The club was founded in 1890, so golf has been played on Chorleywood Common for over 130 years. It is the oldest club in Hertfordshire.
In the early days, the club members included wealthy London gentry who used the newly completed Metropolitan Line to travel to and from Chorleywood. The original 18 hole course had 2 holes playing across the railway. In 1922 the 18 hole layout was scrapped and the course was reduced to 9 holes, with help from the renowned golfer and course architect James Braid. Play was not permitted on Sundays until 1926.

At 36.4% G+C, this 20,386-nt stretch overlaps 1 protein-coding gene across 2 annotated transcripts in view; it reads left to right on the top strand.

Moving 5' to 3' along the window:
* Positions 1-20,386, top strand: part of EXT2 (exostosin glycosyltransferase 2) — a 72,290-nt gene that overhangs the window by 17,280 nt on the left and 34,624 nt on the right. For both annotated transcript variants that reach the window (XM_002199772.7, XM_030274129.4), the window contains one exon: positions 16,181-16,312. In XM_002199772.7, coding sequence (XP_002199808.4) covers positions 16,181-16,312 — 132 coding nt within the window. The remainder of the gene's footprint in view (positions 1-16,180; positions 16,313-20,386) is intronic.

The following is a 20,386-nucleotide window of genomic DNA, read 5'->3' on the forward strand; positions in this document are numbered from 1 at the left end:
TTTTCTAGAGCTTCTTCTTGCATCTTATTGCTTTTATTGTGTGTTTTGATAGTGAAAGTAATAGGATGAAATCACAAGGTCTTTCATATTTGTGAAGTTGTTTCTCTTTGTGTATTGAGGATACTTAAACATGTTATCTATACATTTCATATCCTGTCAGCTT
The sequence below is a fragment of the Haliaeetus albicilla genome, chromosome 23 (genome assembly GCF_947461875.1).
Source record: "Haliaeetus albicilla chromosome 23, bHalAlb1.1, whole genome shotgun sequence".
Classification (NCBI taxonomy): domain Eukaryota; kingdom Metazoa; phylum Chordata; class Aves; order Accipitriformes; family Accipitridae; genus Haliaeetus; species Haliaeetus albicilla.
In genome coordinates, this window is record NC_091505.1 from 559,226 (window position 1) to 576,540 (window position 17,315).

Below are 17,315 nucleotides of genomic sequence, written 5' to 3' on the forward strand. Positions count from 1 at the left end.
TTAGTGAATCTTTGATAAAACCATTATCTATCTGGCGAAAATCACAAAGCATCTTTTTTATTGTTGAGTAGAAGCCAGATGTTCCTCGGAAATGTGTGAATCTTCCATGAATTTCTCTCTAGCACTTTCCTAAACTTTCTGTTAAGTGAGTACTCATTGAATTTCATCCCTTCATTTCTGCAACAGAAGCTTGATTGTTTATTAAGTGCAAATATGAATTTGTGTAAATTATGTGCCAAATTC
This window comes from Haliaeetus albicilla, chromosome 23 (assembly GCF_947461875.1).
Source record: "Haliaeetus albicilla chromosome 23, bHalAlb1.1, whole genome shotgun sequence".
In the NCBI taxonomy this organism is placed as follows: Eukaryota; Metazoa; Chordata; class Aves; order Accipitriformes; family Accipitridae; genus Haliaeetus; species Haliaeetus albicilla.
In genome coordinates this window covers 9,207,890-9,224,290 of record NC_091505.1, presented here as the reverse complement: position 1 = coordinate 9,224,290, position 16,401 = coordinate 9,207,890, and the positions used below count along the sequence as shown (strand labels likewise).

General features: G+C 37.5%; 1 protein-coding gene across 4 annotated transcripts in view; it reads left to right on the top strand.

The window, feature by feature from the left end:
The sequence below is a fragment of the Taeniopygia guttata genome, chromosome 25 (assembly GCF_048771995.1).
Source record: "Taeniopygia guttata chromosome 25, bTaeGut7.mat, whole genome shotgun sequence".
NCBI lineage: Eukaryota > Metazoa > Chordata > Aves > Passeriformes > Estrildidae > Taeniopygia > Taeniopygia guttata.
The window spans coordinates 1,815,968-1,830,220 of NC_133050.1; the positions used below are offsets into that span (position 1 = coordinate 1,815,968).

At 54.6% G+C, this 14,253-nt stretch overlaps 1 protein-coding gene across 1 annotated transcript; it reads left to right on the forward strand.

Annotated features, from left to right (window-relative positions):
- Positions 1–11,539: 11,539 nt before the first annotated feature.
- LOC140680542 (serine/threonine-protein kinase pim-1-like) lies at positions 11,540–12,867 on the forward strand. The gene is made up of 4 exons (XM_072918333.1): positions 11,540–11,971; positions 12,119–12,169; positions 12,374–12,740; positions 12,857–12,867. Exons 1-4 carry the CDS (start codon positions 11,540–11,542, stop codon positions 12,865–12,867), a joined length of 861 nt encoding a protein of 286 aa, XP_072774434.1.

In World War 1, the Common was used by the Bombing School for practice. After the war, 150 live grenades were cleared from 7th fairway. In World War 2, the clubhouse was used as an emergency first aid post for the local ARP unit. In September 1940 nine high explosive and two incendiary bombs fell on the course.
The new Clubhouse was opened in 1990 in time to mark the club's centenary.
A more detailed and comprehensive account of those first 100 years can be found in 'Chorleywood Golf Club, A History by K.G. Wilcock